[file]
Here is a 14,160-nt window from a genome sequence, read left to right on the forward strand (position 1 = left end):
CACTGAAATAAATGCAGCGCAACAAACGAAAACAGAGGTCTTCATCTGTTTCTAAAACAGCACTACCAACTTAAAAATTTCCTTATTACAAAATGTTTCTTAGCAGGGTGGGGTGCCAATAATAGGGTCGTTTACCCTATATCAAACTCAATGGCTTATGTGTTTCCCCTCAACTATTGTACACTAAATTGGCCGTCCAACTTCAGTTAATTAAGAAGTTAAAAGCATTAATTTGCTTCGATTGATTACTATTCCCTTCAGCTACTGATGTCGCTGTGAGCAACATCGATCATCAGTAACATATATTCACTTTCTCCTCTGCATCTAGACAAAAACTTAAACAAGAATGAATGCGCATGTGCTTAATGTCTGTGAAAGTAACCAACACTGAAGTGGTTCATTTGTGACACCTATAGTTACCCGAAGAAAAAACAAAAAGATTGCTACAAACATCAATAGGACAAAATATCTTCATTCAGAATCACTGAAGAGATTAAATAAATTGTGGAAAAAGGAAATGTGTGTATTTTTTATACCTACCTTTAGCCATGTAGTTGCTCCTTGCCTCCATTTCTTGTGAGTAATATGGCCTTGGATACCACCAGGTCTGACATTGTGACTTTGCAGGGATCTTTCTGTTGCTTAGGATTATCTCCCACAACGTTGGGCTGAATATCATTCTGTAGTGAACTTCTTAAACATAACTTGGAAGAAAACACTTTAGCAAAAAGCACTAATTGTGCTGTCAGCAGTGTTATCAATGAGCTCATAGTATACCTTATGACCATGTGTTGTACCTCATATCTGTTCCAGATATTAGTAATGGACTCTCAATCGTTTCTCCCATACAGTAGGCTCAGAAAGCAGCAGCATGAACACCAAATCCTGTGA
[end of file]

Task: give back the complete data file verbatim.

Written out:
Here is a 14,160-nt window from a genome sequence, read left to right on the forward strand (position 1 = left end):
CACTGAAATAAATGCAGCGCAACAAACGAAAACAGAGGTCTTCATCTGTTTCTAAAACAGCACTACCAACTTAAAAATTTCCTTATTACAAAATGTTTCTTAGCAGGGTGGGGTGCCAATAATAGGGTCGTTTACCCTATATCAAACTCAATGGCTTATGTGTTTCCCCTCAACTATTGTACACTAAATTGGCCGTCCAACTTCAGTTAATTAAGAAGTTAAAAGCATTAATTTGCTTCGATTGATTACTATTCCCTTCAGCTACTGATGTCGCTGTGAGCAACATCGATCATCAGTAACATATATTCACTTTCTCCTCTGCATCTAGACAAAAACTTAAACAAGAATGAATGCGCATGTGCTTAATGTCTGTGAAAGTAACCAACACTGAAGTGGTTCATTTGTGACACCTATAGTTACCCGAAGAAAAAACAAAAAGATTGCTACAAACATCAATAGGACAAAATATCTTCATTCAGAATCACTGAAGAGATTAAATAAATTGTGGAAAAAGGAAATGTGTGTATTTTTTATACCTACCTTTAGCCATGTAGTTGCTCCTTGCCTCCATTTCTTGTGAGTAATATGGCCTTGGATACCACCAGGTCTGACATTGTGACTTTGCAGGGATCTTTCTGTTGCTTAGGATTATCTCCCACAACGTTGGGCTGAATATCATTCTGTAGTGAACTTCTTAAACATAACTTGGAAGAAAACACTTTAGCAAAAAGCACTAATTGTGCTGTCAGCAGTGTTATCAATGAGCTCATAGTATACCTTATGACCATGTGTTGTACCTCATATCTGTTCCAGATATTAGTAATGGACTCTCAATCGTTTCTCCCATACAGTAGGCTCAGAAAGCAGCAGCATGAACACCAAATCCTGTGA